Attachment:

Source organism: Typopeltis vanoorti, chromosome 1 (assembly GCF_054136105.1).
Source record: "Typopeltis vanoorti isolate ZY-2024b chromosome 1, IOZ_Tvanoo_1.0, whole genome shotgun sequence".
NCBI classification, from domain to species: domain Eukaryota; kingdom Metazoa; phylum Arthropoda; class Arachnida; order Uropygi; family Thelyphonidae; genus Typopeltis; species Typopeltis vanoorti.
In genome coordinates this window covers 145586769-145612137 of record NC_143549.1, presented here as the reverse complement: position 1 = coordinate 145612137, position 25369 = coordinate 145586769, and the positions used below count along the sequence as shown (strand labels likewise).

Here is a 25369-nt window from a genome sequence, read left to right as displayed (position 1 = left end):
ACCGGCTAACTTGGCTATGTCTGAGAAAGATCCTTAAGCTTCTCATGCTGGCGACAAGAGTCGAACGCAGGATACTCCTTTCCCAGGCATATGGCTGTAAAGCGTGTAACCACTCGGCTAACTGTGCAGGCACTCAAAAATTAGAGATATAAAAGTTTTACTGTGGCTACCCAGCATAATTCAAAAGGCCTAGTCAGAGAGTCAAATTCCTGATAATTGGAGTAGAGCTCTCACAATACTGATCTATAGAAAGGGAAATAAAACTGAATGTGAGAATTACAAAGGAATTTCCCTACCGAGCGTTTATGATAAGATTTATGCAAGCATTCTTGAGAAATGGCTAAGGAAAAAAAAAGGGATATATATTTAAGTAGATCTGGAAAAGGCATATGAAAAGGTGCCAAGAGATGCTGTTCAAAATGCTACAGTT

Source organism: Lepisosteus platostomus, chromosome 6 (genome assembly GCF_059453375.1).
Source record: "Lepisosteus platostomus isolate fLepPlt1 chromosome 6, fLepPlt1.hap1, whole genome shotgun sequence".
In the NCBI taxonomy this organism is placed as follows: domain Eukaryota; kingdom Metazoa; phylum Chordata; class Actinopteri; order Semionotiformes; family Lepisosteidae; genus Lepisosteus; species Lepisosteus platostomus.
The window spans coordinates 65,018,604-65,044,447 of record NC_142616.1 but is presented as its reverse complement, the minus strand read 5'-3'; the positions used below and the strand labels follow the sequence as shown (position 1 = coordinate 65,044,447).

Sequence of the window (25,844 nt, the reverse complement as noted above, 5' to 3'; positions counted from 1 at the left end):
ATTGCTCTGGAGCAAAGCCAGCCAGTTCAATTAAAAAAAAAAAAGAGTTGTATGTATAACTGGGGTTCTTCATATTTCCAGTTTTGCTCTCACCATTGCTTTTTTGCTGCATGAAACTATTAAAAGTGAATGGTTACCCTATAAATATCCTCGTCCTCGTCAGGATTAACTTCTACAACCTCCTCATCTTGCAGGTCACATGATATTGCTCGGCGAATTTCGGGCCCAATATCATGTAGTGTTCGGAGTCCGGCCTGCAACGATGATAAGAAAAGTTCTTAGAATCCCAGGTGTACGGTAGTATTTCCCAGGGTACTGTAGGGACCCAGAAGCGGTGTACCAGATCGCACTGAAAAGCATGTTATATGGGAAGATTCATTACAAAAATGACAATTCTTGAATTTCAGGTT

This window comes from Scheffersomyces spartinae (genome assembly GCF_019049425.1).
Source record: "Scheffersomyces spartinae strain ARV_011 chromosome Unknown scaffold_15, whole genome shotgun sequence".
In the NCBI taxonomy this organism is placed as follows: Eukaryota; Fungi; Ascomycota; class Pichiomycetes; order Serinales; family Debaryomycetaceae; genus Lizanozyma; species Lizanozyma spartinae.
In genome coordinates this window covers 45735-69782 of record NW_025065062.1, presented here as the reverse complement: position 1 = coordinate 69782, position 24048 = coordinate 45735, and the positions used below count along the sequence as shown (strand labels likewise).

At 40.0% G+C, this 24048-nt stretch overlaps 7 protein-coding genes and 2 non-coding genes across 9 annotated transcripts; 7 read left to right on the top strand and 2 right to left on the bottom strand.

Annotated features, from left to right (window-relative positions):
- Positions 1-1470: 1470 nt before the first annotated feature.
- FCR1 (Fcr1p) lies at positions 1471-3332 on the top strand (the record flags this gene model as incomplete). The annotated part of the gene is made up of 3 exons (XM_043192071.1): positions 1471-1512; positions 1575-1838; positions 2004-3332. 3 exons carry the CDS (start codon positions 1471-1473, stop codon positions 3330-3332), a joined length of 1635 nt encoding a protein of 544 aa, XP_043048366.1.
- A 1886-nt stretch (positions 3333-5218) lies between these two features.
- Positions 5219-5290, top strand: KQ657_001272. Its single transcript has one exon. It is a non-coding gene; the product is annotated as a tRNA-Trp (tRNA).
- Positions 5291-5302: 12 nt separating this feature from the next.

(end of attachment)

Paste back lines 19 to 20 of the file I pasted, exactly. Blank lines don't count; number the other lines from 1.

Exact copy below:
- Positions 1-1470: 1470 nt before the first annotated feature.
- FCR1 (Fcr1p) lies at positions 1471-3332 on the top strand (the record flags this gene model as incomplete). The annotated part of the gene is made up of 3 exons (XM_043192071.1): positions 1471-1512; positions 1575-1838; positions 2004-3332. 3 exons carry the CDS (start codon positions 1471-1473, stop codon positions 3330-3332), a joined length of 1635 nt encoding a protein of 544 aa, XP_043048366.1.